Lens Statistics, The Analytics Dashboard For Lightroom
Lens Statistics, The Analytics Dashboard For Lightroom · Sunday 5 November 2023

However, I've been using my FUJINON XF150-600mmF5.6-8 R LM OIS WR lens more often lately. It's my second most used lens, and it's also the most expensive one I have. I have made more bird photographs and less walk-around street photography in 2023 than in previous years.

File Statistics, The Analytics Dashboard For Lightroom
File Statistics, The Analytics Dashboard For Lightroom

My favourite ISO was ISO 160, the native ISO of the X-T3, and my favourite aperture was f/8. I usually use this aperture when using my FUJINON XF27mmF2.8 R WR or 35mm film-era lenses that I adapted to the X-T3. When I'm taking photos of my craft ales, I usually use my FUJINON XF16-55mmF2.8 R LM WR lens at 55mm focal length and f/2.8 or my Minolta MD Rokkor-X 50mm f/1.7 at f/2.8. Does that explain anything?

I used my 35mm film-era prime lenses more often than my iPhone back cameras, and my film-era 35mm cameras were used more often than my iPhone 11 Pro. It's unsurprising since I'm trying to use 35mm film more. But what surprised me was how often I used my Minolta XD-1 compared to my iPhone 11 Pro. I used my Minolta XD-1 almost as much as my iPhone 11 Pro!

Mastering The Tool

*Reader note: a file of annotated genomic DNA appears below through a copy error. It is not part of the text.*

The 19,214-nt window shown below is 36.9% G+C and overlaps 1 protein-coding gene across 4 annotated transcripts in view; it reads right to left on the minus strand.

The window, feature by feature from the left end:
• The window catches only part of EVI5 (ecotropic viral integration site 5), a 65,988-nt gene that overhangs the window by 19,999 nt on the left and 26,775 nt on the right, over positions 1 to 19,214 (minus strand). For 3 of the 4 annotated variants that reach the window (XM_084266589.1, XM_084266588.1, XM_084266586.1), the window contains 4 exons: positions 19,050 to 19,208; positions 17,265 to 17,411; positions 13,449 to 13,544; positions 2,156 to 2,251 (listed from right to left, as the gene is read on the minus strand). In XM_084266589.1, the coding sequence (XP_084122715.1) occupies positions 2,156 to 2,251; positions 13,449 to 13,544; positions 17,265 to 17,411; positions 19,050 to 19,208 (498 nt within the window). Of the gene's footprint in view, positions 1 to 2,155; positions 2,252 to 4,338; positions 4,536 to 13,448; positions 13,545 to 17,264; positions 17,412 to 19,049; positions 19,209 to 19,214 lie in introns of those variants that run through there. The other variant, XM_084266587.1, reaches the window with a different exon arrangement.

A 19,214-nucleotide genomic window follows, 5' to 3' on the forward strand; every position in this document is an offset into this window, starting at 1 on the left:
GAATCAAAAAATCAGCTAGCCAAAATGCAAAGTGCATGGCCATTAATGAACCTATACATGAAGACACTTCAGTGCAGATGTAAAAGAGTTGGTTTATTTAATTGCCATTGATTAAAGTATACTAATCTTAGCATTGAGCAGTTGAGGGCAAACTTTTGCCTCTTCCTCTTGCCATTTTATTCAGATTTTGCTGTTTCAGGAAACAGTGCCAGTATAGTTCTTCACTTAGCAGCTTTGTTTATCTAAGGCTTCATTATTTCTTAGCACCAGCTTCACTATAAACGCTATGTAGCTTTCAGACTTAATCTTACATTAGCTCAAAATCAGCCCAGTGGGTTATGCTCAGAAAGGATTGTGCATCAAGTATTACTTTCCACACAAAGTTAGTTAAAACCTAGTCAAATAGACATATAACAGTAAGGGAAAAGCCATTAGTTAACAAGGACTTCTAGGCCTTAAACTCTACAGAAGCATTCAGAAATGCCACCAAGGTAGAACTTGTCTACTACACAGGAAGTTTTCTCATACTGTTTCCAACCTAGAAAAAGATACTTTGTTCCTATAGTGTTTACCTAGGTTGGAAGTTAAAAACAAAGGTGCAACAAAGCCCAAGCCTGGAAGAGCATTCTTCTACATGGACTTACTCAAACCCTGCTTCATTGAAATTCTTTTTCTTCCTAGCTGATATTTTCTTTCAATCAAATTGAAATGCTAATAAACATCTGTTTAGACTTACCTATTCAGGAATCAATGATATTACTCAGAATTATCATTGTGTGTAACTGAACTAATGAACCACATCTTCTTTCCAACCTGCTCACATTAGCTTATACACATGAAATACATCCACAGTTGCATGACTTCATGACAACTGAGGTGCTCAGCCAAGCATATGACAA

Use whatever is best for your photographic editing.

As an amateur photographer, I spend significant time tinkering with my camera gear and editing my photographs. When I started post-processing in 2009, I settled on Adobe Lightroom as my go-to digital editing tool. This decision was based on recommendations from more experienced amateurs and professional photographers.

Over the course of the next fourteen years, I dabbled with various other editing programs like Capture One, Aperture, Luminar, and even the open-source Darktable. But I always found myself circling back to Adobe Lightroom. Not necessarily because it's unequivocally superior, mind you. The truth is, I'm unsure whether it is or isn't, and I'm perfectly okay with that uncertainty. What keeps me anchored to Adobe Lightroom is that I lack concrete reasons to dive into a complete overhaul of my workflows and editing process for shiny new software. The prospect doesn't seem worth the effort.

Could I streamline my workflow with different software? Maybe. Could I achieve more nuanced edits with a more advanced tool? Probably. However, these reasons are not compelling enough to warrant a shift in my current process. My focus is crafting captivating photographs, not on finding dazzle in an ever-evolving landscape of editing software.

Yet, none appear to be the perfect fit if you believe some on social media. This comes from an excess of choices and is likely connected to the concept of Overchoice. One tool might excel in certain aspects, another boasts a particular feature, and another touts a sleeker interface. The outcome? A trifecta of dissatisfaction.

Even if I were to edit my images on a more advanced app, my photographs could still possess imperfections. A fancier app won't magically make me into a better photographer.

So, my advice is simple: use whatever is best for your photographic editing. Master it.